Most people would say they favor harsher punishments for drunk driving. But when it comes to keeping impaired drivers off the road, the most important thing is having laws that work.
During testimony at a recent DC Council Transportation Committee hearing in favor of laws to eliminate road deaths, Mothers Against Drunk Driving State Legislative Affairs Manager Frank Harris supported increased use of ignition interlock devices, which are mechanisms that test the driver’s blood alcohol level and keep a car from starting if the driver is under the influence.
The District barely uses its current ignition interlock program. Right now, only nine people in the District have one, which is a much lower rate than in Maryland or Virginia. Harris said relying on the devices more would be more effective than current penalties.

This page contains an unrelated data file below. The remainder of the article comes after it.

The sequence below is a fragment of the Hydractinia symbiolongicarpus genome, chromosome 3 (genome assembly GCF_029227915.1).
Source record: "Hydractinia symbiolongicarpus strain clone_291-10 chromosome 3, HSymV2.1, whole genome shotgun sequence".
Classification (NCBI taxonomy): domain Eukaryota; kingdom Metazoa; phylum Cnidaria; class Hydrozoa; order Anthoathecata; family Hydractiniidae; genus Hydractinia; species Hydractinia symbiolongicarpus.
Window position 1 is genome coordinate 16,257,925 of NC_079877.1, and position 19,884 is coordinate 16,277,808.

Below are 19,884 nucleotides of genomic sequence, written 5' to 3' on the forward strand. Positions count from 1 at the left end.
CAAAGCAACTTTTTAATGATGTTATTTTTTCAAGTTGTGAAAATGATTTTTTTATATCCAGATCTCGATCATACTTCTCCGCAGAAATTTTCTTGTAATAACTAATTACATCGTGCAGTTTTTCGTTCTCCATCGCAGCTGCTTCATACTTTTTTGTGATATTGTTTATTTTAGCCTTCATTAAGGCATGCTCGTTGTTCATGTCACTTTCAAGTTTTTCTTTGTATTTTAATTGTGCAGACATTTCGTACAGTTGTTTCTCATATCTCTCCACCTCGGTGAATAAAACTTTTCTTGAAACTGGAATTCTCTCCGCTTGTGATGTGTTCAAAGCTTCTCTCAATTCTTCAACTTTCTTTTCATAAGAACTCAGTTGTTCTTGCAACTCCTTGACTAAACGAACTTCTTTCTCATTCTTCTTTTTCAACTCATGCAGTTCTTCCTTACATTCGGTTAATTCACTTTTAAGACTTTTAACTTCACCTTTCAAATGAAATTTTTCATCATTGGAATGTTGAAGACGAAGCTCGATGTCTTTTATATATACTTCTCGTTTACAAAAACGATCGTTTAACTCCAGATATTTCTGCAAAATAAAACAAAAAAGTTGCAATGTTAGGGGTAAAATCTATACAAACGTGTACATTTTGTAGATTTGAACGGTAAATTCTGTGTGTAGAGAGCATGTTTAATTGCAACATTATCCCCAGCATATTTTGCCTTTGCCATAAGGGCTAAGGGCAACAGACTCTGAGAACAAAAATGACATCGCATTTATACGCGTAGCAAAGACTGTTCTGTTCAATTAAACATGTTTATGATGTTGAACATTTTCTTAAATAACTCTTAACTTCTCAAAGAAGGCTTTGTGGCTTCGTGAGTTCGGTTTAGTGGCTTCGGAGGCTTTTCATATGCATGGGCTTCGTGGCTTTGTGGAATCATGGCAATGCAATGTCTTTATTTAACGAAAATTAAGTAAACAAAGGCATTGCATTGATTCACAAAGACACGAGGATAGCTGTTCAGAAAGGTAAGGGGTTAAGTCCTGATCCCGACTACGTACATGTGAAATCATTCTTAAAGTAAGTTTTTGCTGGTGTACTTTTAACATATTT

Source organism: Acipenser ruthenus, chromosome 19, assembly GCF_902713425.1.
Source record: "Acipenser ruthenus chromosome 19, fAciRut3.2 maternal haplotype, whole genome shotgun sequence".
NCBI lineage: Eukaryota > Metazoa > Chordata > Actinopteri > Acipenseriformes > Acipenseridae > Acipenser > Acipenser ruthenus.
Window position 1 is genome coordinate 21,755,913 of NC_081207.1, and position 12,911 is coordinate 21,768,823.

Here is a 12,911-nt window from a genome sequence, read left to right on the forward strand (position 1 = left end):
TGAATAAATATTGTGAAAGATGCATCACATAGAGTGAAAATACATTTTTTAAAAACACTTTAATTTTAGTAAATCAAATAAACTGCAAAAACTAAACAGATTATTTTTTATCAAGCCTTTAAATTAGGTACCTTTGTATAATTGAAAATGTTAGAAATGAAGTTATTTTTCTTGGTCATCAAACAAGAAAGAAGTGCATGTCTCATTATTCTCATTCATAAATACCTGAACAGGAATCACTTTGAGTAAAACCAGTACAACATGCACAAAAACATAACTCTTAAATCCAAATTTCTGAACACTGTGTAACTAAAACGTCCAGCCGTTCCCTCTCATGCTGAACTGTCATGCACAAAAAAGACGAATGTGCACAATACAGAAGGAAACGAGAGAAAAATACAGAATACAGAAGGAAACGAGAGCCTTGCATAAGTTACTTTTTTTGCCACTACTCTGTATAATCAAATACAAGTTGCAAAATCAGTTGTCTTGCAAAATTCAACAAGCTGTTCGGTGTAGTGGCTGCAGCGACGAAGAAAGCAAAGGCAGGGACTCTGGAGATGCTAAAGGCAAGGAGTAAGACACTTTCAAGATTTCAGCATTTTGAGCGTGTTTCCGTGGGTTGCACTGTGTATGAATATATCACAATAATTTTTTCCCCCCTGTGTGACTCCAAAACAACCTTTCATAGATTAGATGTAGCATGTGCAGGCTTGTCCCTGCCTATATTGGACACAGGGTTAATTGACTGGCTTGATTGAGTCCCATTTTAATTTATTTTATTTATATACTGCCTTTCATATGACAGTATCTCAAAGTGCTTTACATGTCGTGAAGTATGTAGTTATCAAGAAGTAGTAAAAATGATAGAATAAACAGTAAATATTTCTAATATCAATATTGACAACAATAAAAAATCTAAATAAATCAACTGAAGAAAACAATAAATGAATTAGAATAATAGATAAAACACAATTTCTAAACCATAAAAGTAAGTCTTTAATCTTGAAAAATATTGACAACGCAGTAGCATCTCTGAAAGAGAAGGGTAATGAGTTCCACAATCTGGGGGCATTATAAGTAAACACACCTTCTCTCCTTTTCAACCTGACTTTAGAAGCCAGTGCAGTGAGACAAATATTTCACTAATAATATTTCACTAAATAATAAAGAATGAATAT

Revoking licenses, Harris said, is a “hope for the best” policy: there’s a risk DWI offenders will drive anyway. With interlock devices, there’s a higher chance offenders drive soberly.
The bill currently being proposed for DC would require two-time offenders and offenders with particularly high blood alcohol concentrations to use a device. According to Harris, if DC were to require all DWI offenders to install an interlock device for at least six months, a federal incentive grant from NHTSA of around $200,000 could cover the cost of the program.
25 other states, including Virginia, have such a requirement for first-time offenders.
Interlock devices cost a little less than $3 a day. While most people who are ordered to use interlock devices have to pay for them, most states require manufacturers to provide devices to people who can’t afford them, a model DC could emulate.